In the first part of this four-part article, we revealed that Root—currently the fastest growing carrier of three VC-backed InsurTechs we’ve been tracking—also posted the worst loss ratio result of the trio in third-quarter 2018.
What’s the problem for the InsurTech that we referred to as a “grasshopper” in Part 1?
At the November 30 plenary session of the U.S. IoT Insurance Observatory (founded by one of the co-authors), Denese Ross of DRC Consulting shared an in-depth 50-page review of Root’s filings, which total over 130,000 pages. Our opinions, based on her factual, non-opinion analysis, is that Root is experimenting aggressively, correcting some rookie mistakes, and is still underpricing some business.
The following is our interpretation:
• Raising rates, but is it enough? Root has begun correcting its early underpricing by raising rates substantially in several states, but not as much as the actuaries indicate is needed. The company has filed rate increases in seven of its 20 states since late summer, ranging from +5.5 percent to +34 percent. The highest is in Texas, where the filing is pending, and where Root now writes one-third of its premium (whereas Ohio was the largest state last year).
The indication in Texas was +200 percent. An indication is the change to the overall rate “indicated” by an actuarial analysis to achieve a specified pricing target based on analysis and adjustments to historic trends.
For many reasons, the rate level chosen could be less than the indication, but a big gap between rate taken and indication suggests management may still be oriented towards growth even if it is at a loss. Indeed, Root recently put up a blog post claiming to be up to 52 percent cheaper across states. Further, Root also added or changed discounts, which are not part of the headline rate.
In other states, per-policy rate caps limit the actual amount of rate taken on renewal business, possibly to avoid churning existing customers, since the acquisition cost of a renewal customer acquired via a direct channel is quite small.
These ratemaking decisions illustrate the fine line a company like Root has to walk when balancing growth, profitability, retention, and acquisition cost. Similarly, investors should be wary of individual numbers presented in isolation. It can be good to churn underpriced customers.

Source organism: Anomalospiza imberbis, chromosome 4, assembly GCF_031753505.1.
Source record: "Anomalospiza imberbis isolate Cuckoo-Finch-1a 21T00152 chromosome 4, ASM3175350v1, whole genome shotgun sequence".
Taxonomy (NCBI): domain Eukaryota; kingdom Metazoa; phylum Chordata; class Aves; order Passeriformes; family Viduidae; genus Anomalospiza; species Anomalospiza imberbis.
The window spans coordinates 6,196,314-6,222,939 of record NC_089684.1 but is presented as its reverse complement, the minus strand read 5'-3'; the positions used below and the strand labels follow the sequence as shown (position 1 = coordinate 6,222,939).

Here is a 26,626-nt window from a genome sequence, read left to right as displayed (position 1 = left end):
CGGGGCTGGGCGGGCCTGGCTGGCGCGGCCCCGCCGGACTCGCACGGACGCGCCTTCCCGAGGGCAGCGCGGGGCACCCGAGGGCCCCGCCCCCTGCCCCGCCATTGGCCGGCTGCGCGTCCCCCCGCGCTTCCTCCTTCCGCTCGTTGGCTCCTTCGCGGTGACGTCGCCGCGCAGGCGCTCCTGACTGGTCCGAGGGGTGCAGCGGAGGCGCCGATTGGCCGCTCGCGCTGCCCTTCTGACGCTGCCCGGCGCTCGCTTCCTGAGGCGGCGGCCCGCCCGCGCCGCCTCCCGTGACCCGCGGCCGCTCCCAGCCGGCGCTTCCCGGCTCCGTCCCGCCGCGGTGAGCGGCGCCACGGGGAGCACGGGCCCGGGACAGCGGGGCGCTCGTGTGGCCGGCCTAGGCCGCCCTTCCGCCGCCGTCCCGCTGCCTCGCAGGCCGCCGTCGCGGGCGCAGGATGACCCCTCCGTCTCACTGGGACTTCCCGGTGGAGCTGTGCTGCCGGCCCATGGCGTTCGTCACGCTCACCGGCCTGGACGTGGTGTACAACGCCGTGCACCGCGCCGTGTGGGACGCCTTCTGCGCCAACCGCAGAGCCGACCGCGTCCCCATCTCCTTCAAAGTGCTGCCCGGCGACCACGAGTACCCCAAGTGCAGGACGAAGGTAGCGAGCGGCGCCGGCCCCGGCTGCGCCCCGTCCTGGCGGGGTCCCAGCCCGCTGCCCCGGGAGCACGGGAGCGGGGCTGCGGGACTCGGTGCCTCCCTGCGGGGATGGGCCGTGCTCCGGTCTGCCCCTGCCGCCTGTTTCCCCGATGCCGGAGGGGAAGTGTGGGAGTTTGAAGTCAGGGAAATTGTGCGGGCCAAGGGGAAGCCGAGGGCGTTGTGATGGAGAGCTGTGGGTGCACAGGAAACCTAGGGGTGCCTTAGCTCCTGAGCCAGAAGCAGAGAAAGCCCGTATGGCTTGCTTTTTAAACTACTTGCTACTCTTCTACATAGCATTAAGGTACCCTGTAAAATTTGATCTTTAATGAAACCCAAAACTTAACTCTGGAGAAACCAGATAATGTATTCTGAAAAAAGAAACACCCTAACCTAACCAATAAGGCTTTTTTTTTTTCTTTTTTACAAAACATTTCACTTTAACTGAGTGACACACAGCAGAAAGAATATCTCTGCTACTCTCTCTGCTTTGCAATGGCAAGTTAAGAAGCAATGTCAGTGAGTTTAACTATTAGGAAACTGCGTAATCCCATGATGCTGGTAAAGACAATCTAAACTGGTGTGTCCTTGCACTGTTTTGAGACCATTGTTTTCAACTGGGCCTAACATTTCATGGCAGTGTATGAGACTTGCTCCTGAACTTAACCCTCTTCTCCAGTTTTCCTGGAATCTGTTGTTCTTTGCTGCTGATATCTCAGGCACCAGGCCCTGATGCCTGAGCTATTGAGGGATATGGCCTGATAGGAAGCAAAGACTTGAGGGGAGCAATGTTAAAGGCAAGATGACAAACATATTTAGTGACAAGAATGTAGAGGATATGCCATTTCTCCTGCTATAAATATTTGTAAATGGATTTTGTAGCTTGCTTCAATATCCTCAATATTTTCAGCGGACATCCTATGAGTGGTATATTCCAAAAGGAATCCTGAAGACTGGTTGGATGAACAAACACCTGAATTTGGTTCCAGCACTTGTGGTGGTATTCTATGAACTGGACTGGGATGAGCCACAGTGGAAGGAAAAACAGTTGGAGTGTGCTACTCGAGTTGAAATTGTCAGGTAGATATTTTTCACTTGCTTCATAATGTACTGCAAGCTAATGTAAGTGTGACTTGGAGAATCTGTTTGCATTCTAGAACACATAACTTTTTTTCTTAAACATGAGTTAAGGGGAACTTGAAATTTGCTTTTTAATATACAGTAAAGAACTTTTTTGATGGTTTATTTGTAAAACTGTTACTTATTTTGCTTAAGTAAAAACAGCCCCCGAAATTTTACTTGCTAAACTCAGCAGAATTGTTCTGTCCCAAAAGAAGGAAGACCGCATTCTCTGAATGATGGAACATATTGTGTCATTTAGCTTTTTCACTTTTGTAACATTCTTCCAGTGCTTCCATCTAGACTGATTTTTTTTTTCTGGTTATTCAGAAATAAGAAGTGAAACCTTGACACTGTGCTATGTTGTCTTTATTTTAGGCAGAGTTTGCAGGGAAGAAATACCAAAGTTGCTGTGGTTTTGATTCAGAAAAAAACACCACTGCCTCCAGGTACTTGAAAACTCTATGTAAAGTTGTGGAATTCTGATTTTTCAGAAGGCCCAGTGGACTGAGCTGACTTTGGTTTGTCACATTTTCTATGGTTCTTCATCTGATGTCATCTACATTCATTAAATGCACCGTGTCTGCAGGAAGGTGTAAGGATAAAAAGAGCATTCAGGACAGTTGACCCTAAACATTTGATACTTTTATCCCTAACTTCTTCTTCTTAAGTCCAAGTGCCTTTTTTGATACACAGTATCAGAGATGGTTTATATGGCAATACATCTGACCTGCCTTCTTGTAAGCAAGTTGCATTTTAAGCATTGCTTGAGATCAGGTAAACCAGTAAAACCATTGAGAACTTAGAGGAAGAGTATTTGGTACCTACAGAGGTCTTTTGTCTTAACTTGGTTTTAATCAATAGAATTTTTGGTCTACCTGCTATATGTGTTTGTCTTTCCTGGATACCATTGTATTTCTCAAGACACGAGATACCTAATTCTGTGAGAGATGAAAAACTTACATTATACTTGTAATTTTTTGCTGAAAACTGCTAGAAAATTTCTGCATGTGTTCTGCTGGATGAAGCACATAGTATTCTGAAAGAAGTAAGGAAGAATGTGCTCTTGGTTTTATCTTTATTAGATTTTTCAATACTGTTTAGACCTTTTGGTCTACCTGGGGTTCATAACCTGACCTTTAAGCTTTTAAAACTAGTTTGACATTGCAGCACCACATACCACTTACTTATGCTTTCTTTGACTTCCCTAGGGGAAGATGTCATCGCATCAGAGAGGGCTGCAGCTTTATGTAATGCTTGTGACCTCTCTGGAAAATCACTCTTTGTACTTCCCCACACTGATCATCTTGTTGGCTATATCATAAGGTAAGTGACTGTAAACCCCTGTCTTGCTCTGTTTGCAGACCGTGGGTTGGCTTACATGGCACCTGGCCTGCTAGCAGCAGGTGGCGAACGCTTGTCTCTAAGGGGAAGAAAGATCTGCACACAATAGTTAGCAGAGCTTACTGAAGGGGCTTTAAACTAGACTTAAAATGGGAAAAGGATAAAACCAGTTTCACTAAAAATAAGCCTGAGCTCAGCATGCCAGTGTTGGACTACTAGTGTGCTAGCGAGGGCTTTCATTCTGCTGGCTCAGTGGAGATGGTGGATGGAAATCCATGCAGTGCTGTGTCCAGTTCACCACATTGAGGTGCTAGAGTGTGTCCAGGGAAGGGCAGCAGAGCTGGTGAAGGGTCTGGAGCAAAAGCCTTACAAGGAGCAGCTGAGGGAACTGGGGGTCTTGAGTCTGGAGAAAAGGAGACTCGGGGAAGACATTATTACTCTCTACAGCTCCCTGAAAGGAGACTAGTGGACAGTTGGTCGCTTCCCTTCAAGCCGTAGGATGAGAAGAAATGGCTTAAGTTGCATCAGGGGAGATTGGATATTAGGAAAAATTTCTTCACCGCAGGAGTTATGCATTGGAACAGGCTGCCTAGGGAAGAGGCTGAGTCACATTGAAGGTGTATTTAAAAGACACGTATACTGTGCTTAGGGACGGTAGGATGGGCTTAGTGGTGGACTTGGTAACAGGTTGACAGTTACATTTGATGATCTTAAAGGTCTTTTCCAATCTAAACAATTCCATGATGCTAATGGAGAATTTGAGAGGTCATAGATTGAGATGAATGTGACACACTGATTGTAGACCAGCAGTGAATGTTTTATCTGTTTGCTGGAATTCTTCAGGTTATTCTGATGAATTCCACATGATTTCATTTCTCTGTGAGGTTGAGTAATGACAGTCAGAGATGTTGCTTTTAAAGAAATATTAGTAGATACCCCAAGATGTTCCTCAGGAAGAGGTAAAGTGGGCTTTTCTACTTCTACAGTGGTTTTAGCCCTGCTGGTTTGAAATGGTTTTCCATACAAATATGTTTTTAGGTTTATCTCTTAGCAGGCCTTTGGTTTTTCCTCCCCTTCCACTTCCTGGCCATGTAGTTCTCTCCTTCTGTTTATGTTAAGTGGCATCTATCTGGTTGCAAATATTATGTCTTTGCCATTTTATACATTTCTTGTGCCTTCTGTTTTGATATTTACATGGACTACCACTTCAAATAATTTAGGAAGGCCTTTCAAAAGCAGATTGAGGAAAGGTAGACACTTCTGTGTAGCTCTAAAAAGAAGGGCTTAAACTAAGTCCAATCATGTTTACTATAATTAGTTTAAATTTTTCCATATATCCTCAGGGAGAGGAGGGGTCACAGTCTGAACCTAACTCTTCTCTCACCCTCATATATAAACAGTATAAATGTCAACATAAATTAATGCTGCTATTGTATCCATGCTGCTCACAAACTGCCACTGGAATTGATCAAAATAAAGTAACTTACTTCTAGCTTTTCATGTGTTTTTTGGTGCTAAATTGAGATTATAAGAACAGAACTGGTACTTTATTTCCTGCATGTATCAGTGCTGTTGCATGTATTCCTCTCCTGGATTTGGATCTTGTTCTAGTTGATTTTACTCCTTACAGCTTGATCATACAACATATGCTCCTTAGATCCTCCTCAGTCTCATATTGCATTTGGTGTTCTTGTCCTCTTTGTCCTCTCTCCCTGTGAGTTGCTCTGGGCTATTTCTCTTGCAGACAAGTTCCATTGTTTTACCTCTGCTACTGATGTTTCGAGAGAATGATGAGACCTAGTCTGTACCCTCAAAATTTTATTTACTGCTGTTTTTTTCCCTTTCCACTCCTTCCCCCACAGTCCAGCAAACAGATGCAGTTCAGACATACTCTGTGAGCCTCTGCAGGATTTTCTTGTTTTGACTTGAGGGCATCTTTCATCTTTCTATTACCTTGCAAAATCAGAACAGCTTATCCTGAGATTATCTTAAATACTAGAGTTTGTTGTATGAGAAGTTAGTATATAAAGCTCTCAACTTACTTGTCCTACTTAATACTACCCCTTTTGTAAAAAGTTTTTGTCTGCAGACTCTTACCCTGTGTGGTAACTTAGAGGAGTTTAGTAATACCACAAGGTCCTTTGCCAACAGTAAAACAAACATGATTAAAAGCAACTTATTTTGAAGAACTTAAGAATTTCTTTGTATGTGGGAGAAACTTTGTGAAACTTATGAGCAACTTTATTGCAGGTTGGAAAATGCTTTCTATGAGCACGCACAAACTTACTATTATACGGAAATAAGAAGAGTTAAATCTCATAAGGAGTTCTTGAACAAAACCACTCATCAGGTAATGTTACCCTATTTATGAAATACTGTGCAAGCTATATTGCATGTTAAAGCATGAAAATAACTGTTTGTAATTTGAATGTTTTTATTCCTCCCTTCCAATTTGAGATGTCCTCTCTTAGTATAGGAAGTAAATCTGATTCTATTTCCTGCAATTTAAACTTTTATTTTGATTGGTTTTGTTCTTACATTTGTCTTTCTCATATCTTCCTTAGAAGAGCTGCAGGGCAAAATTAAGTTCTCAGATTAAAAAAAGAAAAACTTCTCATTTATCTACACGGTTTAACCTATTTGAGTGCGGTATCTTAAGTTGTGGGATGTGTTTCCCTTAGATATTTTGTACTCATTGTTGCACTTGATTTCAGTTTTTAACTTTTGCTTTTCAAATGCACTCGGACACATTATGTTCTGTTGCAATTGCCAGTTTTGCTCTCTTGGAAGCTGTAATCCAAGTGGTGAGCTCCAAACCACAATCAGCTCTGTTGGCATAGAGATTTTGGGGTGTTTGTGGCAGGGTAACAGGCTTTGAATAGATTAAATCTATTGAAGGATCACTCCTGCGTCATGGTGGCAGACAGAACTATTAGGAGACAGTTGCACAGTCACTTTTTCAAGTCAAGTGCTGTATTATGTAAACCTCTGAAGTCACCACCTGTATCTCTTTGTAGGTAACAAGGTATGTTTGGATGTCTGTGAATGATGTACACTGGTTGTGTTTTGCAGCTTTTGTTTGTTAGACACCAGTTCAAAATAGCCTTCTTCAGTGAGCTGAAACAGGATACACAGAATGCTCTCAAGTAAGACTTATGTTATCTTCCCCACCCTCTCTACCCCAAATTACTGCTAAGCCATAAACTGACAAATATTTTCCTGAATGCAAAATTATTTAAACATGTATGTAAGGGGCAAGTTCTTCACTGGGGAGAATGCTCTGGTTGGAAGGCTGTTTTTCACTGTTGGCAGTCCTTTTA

• Technology that isn’t as predictive as expected. Root collects telematic data via a smartphone and scores a driver once they have tracked 500 miles, using features such as hard braking, acceleration, turning, time of day, mileage, consistency, and distractions. The company started with a third party’s telematics model that apparently gave excessive discounts to drivers in better tiers. See the steep blue curve below, which is from a Root filing.
Root then developed its own model and is giving more modest discounts to better drivers (gray line).
Telematics contributes information and allows more granular clustering, but the law of large numbers and class rating variables (e.g. demographics) still matter more than perhaps anyone would like. Good drivers get hit by uninsured bad drivers. Bad drivers can drive well for 500 miles when they’re being watched. Good drivers’ cars get stuck in hail storms and hurricanes.
Nonetheless, Root is the first insurer around the world to acquire large numbers of customers through a TBYB (Try-Before-You-Buy) app, something many incumbents have tried in the past few years.
• Me-too is harder than it looks. Root has filed several modifications to its rates to correct mistakes, such as correcting household structure data, moving from ISO vehicle symbols to factors assigned directly by VIN, and correcting for “double-discounting” and “double-surcharging”.
• Claims difficulties. Most startups lack a high-quality claims infrastructure, which is one of the hardest aspects of an insurer to build, but it appears that Root is now taking more claims activity in-house instead of using a third-party claims administrator (TPA). To date, Root’s customer claims experience hasn’t been as easy as they say. Their 15 Better Business Bureau complaintsare mostly claims-related, and only one-third of Clearsurance userswere satisfied with the claims experience. On the same website, Progressive and GEICO are around 80 percent, and Metromile is at 70 percent claims satisfaction. As one Clearsurance review of Root reads: “I was in an accident back in July and it’s now November and my simple simple claim has not been paid on or closed out. It was originally with an adjuster at Crawford & Co. but without my knowledge that changed hands to some other adjuster actually within Root. The original adjuster back in September said that she would get back to me within the week….Months later and I’m still here with an open claim.”
It will take time for these corrections Root has made to show through in results. And particularly on pricing, they may be too little. Thus, the unanswered question remains: Is Root’s growth simply the result of selling something far too cheaply, or are they quietly experimenting their way to becoming the next Progressive?
Our thoughts are summarized in Part 3 of this article.
In Part 1, the authors present overall loss ratio, expense ratio and combined ratio results from statutory filings of the three insurers. “Between An Ant and A Grasshopper, Lemonade’s Results ‘Most Improved’ for Q32018”
In Part 3, they answer the question, “Can an InsurTech Startup Compete With Progressive and GEICO?“
In Part 4, they revisit a comparison of results for VC-backed startups and startups backed by traditional incumbent carriers. “Startups vs. Incumbents Revisited: Q32018“